Some businesses out there have a few extra promotional dollars laying around and are ready to spend it on a willing blog. But any chance those blogs have of developing a real, loyal audience will take a significant hit once readers find out how they’re bankrolled. And may the old gods and the new help all of them if the Internet comes under FCC-style regulation. If something is an ad, or someone paid you to write about them – say so (see No. 8).

6. Don’t Feed the Trolls – and Don’t Engage in Flame Wars

Comment sections are a hot topic in publishing – namely, how to improve them. It’s an uphill battle, because, as you’ve probably noticed, there are some mean-spirited mofos online! Some commenters will helpfully direct you to mistakes, which you can then correct and thank them for. Others will unhelpfully direct you to do something else entirely.

Here’s a tip: Ignore them.

Unless their language violates your policy or libels anyone, leave them be. “Retort” is an ugly word for a reason. If you spend a ton of time on a post and then some turd trashes it for no good reason, always remember the Rule of Moms: If you don’t have anything nice to say, don’t say anything at all. Moms are pretty brilliant. You can’t go wrong with that rule, unless it involves hitting on a married person or …

7. Stay Aligned With Your Brand

Collegiality and goodwill in any industry is important, but contributors to your blog could cost you business if they’re bending over backward to point out all of the great things a competitor is up to. On the other hand, they shouldn’t be out seeking and destroying, either. Get them to keep on your message. Get them to do their own research and come up with their own ideas.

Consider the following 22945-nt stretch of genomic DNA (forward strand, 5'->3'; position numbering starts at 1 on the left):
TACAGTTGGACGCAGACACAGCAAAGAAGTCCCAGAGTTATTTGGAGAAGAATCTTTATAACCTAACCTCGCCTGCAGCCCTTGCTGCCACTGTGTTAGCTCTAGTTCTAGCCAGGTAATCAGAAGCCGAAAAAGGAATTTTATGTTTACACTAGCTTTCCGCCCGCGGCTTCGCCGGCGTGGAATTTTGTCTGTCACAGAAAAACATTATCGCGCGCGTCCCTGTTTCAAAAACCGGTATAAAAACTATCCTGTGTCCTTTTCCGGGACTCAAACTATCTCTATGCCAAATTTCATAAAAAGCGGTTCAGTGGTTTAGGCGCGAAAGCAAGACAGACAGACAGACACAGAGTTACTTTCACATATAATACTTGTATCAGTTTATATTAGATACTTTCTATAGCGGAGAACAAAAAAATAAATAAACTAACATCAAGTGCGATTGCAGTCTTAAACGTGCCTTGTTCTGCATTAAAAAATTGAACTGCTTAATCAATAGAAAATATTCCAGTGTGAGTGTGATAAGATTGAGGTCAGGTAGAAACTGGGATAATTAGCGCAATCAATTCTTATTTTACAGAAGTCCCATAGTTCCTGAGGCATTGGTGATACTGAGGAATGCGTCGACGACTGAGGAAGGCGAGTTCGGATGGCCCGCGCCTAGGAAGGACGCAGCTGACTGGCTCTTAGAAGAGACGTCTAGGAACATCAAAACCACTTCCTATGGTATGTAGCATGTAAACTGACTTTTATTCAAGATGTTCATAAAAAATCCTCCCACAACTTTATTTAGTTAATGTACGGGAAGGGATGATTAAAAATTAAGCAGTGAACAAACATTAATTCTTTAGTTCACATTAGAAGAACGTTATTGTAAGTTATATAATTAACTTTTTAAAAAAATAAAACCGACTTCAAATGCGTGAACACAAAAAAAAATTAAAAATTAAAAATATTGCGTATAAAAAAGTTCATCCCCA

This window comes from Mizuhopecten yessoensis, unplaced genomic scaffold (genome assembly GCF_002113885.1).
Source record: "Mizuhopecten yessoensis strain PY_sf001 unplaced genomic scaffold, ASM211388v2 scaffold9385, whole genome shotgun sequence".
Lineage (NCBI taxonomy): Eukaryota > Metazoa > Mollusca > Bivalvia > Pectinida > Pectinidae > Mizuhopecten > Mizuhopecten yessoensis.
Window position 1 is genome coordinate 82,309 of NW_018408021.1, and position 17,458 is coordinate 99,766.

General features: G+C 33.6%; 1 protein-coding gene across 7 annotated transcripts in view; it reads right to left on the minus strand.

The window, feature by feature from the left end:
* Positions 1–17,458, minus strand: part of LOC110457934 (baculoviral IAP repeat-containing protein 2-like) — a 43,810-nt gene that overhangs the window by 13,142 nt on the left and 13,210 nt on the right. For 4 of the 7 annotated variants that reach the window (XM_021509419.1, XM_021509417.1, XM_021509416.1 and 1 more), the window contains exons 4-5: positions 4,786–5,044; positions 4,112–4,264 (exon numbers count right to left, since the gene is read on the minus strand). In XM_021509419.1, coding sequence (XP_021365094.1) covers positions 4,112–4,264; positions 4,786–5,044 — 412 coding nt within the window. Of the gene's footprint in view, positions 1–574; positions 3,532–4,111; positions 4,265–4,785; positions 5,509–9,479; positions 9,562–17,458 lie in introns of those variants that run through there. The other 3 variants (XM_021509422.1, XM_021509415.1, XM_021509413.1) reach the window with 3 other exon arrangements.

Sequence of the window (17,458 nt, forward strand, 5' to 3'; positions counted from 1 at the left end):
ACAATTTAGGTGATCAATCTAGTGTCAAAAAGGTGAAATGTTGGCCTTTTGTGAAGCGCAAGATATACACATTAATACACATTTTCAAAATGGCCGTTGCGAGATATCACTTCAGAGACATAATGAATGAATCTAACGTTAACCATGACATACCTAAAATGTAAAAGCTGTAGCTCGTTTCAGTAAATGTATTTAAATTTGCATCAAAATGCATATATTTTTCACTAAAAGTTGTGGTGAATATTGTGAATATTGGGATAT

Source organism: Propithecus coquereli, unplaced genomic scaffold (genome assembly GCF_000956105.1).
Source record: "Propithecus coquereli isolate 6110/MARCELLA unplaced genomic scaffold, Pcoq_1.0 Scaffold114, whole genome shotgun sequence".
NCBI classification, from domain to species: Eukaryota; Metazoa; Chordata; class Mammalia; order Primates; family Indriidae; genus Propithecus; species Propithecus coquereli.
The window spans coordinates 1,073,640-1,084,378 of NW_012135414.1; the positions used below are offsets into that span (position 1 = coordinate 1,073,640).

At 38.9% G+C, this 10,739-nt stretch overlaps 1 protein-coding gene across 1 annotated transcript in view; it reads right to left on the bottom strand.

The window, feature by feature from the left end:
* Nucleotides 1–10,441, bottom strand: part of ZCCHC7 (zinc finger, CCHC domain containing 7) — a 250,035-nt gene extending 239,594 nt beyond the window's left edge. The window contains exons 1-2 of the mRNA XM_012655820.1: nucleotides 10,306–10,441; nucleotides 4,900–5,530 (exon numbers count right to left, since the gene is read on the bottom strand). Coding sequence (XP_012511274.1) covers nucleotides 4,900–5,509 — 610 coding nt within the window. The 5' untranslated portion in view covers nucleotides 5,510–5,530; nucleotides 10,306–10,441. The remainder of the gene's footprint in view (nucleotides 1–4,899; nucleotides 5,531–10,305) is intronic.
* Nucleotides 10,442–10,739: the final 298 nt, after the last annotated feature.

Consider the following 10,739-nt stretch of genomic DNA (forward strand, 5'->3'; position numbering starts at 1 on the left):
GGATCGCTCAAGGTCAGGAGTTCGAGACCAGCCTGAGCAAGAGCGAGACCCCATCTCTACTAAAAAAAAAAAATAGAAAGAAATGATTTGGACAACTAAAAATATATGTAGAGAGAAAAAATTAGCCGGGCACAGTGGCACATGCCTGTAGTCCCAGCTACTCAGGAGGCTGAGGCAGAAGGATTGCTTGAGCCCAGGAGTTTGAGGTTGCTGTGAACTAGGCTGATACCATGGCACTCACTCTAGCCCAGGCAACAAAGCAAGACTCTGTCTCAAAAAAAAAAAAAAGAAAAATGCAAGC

No blinders necessary; no censorship, either: just common sense in your corporate blogging guidelines. We profile companies we admire all of the time – including, on occasion, companies in or around our field – but if too many content marketing un-agencies started popping up in our coverage, it would probably be time to hang up our laptops and call it a day.

[Tweet “The “Rule of Moms” is big in #contentmarketing, but don’t go overboard.”]

8. Disclaim Conflicts of Interest

This is important for the purposes of transparency. If you have a business – or personal, for that matter – relationship with the subject of a post at the time it’s written, you must let your readers know. Most of them are choosing your content earnestly, and would feel betrayed if they found out you’re vested somehow.

If the editor of a newspaper is dating a city council member, most would agree that subscribers should be made aware of that when reading a column on an upcoming vote. This isn’t to say you can’t write the post; rather, your audience deserves the respect of full disclosure. In return, you’ll earn their trust.

9. Contribute to the Discussion

Often, B2B and content marketing blogs can seem like an echo chamber, with data and best practices being rehashed and watered down wherever you look. Producing posts on a regular schedule is important, but be sure that you’re offering articles that advance the conversation.

The groundwork and research that goes into finding angles capable of sustaining worthy content takes time – more time than writing the content itself, in some cases! But it’s worth it, and will strengthen your audience development.

10. Get Permission for Artwork

Better yet, hire your own illustrators. The art leading this post, for instance, was done by the great Fahren Feingold. But we can’t always commission original work. On quick-turnaround pieces, we use PhotoDune.

Few would flat out steal graphics, but be sure to practice extreme due diligence when obtaining visuals from around the web. Fair use is one thing; copyright infringement is another altogether.

OK, what are the major corporate blogging guidelines we forgot? Please let us know in the comments, and we’ll add them to our own blog style guide!

Published On: June 2nd, 2022 / Categories: SEO Blogging for Business / Tags: /